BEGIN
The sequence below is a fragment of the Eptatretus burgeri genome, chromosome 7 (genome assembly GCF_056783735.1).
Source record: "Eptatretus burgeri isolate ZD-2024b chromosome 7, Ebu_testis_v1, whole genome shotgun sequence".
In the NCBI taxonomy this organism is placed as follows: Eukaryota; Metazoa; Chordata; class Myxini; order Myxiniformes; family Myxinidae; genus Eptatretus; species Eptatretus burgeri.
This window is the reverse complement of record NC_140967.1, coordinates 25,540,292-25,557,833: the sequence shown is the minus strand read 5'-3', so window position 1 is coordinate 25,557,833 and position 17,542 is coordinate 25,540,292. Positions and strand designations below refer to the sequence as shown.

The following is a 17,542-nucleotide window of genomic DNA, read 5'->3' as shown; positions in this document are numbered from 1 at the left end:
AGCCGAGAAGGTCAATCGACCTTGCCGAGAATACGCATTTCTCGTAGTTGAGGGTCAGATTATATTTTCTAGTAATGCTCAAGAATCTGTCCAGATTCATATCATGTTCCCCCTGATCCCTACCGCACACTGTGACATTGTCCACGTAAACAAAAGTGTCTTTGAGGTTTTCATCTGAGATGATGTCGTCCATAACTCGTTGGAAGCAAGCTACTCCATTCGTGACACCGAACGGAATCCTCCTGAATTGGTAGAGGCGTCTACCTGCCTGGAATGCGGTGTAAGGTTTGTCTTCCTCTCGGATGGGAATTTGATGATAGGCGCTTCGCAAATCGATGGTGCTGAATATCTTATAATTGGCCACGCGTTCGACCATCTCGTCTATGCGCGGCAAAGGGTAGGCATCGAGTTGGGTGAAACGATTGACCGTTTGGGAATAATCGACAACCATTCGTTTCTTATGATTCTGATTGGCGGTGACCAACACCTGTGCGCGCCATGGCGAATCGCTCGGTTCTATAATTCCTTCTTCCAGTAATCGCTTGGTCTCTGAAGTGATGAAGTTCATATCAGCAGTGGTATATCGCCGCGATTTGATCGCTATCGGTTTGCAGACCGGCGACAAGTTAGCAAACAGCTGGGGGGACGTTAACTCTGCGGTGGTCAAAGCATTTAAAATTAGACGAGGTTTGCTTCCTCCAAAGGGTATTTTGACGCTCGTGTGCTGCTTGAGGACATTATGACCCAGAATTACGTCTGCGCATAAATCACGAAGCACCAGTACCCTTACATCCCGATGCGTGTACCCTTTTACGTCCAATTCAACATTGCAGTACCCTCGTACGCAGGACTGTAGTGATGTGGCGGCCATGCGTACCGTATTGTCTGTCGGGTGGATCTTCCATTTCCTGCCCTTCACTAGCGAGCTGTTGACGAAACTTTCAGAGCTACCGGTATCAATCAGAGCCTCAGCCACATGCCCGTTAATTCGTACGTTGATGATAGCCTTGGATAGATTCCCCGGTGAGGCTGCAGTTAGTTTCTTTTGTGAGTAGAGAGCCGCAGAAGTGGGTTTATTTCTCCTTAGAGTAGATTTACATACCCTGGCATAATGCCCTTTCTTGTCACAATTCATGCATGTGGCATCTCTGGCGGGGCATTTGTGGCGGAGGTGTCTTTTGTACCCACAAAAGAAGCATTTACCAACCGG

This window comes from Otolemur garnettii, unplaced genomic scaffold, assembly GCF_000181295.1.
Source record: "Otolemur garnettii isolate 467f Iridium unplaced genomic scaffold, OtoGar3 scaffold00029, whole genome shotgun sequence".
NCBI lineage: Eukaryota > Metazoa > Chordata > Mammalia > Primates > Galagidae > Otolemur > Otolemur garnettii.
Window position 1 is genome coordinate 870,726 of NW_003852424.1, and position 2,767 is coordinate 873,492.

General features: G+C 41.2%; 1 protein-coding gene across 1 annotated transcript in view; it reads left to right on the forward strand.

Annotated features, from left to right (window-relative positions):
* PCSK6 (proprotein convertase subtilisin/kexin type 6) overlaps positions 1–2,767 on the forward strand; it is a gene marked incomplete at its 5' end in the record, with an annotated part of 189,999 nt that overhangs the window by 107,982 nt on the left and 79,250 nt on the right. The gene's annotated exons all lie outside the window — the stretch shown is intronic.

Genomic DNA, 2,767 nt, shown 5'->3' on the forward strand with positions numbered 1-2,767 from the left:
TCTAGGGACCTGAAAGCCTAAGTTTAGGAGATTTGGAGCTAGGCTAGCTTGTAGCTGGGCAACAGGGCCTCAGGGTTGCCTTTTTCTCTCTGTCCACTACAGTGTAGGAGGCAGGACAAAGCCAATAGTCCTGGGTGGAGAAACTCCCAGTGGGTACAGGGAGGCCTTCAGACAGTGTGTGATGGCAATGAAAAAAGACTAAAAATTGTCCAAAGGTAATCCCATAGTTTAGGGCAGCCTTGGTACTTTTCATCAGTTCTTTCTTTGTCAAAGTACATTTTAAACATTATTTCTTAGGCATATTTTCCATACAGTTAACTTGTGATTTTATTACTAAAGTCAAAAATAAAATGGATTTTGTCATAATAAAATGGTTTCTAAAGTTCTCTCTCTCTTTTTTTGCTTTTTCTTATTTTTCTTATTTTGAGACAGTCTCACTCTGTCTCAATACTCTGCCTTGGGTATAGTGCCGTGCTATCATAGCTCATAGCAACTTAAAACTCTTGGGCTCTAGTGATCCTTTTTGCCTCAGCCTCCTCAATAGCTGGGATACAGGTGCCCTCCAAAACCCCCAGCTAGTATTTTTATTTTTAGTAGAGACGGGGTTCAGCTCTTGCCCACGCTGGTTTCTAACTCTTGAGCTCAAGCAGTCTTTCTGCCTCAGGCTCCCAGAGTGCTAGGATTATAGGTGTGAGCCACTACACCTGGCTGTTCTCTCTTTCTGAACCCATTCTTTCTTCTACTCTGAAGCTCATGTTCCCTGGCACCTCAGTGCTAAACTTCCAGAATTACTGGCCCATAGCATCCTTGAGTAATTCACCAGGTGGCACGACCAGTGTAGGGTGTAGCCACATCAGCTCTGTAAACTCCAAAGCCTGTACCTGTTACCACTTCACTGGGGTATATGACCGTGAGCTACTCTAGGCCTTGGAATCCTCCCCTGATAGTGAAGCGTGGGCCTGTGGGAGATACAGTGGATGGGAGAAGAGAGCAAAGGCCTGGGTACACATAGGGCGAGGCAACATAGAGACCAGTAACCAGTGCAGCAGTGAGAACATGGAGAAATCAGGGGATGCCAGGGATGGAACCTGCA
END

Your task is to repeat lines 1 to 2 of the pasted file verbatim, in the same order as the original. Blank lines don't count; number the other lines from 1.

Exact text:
The sequence below is a fragment of the Eptatretus burgeri genome, chromosome 7 (genome assembly GCF_056783735.1).
Source record: "Eptatretus burgeri isolate ZD-2024b chromosome 7, Ebu_testis_v1, whole genome shotgun sequence".